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Reviewed by Emily-Jane Hills Orford for Readers' Favorite
The Amish lead a simple life. Led by their strong beliefs in God, their work ethic and the way they actually live their lives is a testament to their faith. Leah is Amish. A middle child of eleven, she lost her mother at a young age to cancer. Her father, Samuel, didn’t rush into remarrying, so when, ten years later, he finds and rescues a young widow he’s never before met, things start to take a different turn.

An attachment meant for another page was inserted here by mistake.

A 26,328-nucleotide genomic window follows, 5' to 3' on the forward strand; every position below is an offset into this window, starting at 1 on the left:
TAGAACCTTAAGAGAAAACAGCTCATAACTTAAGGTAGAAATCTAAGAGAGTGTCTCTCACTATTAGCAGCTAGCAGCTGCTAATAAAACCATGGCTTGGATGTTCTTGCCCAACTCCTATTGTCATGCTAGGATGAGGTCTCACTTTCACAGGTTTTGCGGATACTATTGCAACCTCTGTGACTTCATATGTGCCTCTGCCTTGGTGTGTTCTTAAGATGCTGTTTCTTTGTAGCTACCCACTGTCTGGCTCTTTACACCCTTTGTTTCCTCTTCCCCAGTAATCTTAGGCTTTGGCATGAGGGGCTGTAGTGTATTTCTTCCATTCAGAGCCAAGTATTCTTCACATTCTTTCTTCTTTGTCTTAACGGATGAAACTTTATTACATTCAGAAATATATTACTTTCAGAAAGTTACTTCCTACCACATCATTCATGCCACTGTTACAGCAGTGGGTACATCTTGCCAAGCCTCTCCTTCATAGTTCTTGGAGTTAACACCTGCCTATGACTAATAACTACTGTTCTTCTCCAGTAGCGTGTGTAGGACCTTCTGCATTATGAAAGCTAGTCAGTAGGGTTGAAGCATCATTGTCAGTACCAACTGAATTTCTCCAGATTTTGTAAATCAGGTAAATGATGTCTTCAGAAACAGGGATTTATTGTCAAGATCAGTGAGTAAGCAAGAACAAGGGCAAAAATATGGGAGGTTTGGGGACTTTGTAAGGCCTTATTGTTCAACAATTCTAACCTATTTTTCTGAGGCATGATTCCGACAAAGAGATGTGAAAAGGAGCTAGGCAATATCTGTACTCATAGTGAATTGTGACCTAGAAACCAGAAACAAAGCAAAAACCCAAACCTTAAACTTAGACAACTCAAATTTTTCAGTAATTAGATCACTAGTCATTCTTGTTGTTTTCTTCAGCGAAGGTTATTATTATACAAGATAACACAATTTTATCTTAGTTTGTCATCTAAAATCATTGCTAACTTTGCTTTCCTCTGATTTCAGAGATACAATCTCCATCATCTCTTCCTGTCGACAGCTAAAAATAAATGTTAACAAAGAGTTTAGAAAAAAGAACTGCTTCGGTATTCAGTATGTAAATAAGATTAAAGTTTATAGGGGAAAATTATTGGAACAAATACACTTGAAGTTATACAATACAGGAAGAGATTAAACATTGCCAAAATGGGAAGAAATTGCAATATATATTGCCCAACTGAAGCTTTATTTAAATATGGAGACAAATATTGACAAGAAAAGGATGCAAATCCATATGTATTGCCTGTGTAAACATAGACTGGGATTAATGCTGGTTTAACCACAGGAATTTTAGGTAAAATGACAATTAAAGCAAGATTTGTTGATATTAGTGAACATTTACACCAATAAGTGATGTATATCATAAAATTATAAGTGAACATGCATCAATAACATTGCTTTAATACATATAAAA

Rachel Miller’s Amish novel, A Mother for Leah: Windy Gap Wishes Book One, is a comfortable read. There is no conflict to spur this story forward; rather, it’s a simple story of faith and the never-ending cycle of life amongst the Amish, the cycle that leads the people through childhood, learning the faith, being baptized, marrying, having children and leading the next generation forward. The author uses words and phrases common amongst the Amish, both in English and in the old German/Dutch dialect used by the Amish (a glossary appears at the beginning to help the reader translate). Whilst the use of German/Dutch words here and there do add a touch of ambiance and sense of place to the story, it is somewhat overused at times. Overall, a pleasant read, a story written with compassion.